I’m certainly no fan of Bush, but there are serious questions regarding the authenticity of these documents. I’m afraid that CBS’ reassurance doesn’t cut it for me.

  6. Michael says:

    Yes, having now read more about this, the use of superscript IS odd and troubling. I agree CBS should say say more about the documents’ provenance or at least why they believe them to be genuine.

  7. Dem says:

    They may be forgeries … let’s face it, “experts” have been fooled before.

    However, the arguments at LGF and other sites have all the hallmarks of the arguments for “Intelligent Design” and of those who dispute that the average temperature of the Earth has increased. That is, those rabid right wing sites clearly have started with their desired result and then sought facts to support it. Many of their “facts”, especially early today, indicated woeful ignorance of the attributes and typical use of typewriters in the early 1970s (the people posting obviously never worked as typists or clerks in the days before backspace-erase). In response to critics the right-wingers initial arguments have evolved to compensate, but the results (that the docs are forgeries) have remained constant. In other words, their arguments all all worthless.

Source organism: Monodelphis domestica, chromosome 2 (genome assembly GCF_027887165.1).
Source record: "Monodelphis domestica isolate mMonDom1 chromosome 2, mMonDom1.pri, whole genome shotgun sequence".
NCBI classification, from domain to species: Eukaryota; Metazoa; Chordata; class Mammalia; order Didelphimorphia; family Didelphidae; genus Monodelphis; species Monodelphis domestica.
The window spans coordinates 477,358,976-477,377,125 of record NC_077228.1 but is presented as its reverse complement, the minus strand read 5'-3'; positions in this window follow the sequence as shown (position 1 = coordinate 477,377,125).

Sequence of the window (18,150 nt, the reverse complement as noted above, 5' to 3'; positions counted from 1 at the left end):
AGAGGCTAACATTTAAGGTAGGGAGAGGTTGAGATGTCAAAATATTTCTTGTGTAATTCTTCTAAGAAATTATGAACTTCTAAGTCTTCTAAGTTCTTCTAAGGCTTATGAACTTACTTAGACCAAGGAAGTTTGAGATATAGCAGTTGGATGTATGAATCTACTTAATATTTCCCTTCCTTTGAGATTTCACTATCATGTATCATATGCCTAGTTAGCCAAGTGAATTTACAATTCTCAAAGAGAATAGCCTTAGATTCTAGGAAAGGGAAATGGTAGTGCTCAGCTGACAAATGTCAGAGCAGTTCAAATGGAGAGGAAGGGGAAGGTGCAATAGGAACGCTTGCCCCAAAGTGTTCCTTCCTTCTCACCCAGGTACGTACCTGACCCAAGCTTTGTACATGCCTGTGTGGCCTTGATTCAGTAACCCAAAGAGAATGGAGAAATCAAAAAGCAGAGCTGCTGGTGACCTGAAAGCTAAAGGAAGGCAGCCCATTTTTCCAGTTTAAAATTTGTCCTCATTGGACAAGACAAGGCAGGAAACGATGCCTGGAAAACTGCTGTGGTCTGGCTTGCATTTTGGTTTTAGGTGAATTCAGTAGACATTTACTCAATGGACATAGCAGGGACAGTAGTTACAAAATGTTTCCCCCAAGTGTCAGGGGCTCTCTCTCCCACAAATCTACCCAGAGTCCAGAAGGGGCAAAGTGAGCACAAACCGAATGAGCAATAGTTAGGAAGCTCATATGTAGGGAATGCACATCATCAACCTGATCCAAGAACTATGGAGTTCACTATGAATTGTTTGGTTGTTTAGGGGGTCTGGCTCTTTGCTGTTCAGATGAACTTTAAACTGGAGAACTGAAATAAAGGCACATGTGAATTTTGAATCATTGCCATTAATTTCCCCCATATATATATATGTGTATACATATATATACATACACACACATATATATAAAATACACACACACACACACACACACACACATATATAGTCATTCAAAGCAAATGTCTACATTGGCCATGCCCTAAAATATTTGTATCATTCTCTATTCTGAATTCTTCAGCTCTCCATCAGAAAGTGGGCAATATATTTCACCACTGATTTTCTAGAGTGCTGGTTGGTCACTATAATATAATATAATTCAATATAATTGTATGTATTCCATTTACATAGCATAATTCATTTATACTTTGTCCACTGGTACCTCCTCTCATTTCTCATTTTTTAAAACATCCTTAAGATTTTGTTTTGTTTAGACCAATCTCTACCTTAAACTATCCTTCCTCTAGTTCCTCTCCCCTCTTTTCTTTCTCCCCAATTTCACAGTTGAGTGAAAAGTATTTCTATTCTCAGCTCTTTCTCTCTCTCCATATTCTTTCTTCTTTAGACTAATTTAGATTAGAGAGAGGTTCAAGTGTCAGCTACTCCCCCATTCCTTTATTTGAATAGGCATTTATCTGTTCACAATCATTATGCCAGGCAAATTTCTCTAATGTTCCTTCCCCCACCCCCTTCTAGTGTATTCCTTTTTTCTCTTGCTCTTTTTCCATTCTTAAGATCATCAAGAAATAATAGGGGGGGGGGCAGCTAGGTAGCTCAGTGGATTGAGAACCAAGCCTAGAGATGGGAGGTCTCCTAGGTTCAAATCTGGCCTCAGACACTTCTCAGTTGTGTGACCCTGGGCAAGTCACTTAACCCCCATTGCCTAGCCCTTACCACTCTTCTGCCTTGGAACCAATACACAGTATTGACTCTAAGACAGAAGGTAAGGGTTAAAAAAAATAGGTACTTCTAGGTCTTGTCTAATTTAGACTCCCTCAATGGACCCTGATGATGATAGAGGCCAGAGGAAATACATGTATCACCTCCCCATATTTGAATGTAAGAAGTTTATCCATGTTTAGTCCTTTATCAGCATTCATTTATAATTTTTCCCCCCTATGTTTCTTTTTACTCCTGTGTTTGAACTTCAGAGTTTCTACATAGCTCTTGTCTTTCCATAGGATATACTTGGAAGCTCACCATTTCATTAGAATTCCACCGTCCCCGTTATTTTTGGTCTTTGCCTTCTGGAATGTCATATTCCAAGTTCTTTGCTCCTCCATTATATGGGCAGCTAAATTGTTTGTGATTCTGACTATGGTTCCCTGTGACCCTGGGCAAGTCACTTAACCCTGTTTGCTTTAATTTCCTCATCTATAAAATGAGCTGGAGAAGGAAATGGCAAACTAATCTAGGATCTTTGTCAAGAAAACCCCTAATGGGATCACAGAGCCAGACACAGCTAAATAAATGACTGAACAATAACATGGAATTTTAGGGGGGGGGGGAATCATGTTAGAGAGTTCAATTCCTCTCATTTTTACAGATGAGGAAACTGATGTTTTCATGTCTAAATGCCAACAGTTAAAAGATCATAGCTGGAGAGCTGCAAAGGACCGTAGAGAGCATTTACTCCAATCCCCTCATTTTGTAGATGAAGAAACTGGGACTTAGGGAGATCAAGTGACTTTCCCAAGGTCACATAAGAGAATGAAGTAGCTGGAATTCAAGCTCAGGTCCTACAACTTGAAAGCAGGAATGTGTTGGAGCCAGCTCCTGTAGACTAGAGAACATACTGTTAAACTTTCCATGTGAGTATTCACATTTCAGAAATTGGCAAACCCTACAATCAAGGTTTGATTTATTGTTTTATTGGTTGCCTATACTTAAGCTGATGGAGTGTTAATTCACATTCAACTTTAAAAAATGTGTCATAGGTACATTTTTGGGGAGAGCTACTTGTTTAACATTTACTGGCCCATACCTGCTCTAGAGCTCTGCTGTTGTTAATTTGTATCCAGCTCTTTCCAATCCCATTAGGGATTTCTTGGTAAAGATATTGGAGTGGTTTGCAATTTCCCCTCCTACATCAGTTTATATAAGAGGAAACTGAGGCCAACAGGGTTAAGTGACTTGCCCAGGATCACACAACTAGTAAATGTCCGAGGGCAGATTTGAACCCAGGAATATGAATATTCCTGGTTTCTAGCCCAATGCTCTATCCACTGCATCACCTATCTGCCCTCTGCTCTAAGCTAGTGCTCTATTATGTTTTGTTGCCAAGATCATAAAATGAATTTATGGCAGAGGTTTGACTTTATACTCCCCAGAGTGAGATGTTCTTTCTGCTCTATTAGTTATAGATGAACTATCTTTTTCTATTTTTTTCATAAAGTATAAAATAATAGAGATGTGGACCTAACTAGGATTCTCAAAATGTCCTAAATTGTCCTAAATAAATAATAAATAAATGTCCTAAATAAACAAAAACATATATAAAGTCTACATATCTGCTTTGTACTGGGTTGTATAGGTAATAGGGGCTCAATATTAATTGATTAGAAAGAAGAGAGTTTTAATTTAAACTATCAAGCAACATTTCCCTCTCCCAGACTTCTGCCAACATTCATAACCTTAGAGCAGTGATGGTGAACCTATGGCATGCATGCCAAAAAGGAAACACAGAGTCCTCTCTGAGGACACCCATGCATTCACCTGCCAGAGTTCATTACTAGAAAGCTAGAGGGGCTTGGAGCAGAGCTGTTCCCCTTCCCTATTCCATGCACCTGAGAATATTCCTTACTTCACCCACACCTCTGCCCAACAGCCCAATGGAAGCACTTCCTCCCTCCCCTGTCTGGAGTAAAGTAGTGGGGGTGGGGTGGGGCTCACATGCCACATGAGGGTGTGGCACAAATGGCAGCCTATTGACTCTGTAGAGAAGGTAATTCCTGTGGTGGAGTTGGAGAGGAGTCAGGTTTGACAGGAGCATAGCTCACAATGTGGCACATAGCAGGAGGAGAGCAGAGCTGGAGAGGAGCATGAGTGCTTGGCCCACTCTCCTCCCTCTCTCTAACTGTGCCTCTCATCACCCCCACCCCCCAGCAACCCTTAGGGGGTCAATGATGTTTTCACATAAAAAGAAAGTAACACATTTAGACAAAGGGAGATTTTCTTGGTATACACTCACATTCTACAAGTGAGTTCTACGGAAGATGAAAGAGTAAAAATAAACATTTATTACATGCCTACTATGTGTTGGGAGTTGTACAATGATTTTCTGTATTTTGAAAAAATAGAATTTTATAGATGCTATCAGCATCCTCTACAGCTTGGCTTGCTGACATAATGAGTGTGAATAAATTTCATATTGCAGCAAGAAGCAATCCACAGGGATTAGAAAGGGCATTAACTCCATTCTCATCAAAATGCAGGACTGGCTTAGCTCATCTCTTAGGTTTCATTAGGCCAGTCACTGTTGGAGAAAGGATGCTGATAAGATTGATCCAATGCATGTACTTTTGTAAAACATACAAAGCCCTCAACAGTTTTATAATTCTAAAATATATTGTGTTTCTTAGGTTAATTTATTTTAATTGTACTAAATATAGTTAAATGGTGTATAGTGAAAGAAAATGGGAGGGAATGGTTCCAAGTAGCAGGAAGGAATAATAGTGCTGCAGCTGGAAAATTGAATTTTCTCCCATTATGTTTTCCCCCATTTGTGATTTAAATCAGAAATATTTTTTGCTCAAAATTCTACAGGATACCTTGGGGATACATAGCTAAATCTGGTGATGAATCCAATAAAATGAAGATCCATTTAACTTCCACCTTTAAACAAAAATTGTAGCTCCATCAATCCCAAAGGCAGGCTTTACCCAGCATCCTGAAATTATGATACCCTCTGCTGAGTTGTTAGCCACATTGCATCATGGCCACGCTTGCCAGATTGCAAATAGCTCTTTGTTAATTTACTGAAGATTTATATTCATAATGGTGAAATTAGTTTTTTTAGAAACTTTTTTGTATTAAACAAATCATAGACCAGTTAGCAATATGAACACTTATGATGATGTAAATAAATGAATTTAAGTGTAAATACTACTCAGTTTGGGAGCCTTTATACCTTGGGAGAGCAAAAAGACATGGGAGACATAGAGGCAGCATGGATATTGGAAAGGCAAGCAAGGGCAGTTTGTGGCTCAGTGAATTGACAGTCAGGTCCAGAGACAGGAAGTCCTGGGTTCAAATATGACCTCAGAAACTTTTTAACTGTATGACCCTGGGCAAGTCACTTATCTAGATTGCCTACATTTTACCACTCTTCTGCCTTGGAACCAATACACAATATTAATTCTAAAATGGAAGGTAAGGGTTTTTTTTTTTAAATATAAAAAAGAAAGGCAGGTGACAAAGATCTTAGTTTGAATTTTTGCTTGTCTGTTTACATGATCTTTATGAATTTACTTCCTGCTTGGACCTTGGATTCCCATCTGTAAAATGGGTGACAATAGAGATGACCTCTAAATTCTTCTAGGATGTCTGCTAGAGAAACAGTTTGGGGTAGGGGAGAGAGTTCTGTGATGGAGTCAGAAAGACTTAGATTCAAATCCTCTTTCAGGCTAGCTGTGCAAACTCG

Now, this does not mean that the docs ar not forgeries, just that their arguments aren’t worth reading. The question of forgery should be easily resolved. If these docs are real then the file of the officer who used that typewriter should have many documents that match the typewriting style of these docs. If not, forgery is highly probable.

    Until that is determined, however, it is worth noting that the power of these documents is such that the only possible response from Bush’s supporters is to deny their validity. If valid, the docs prove that Bush has been lying all these years, including some statements Bush made this year. And given that he campaigned in 2000 on the slogan “I will return integrity and honor to the White House”, well, that makes it a very valid campaign issue.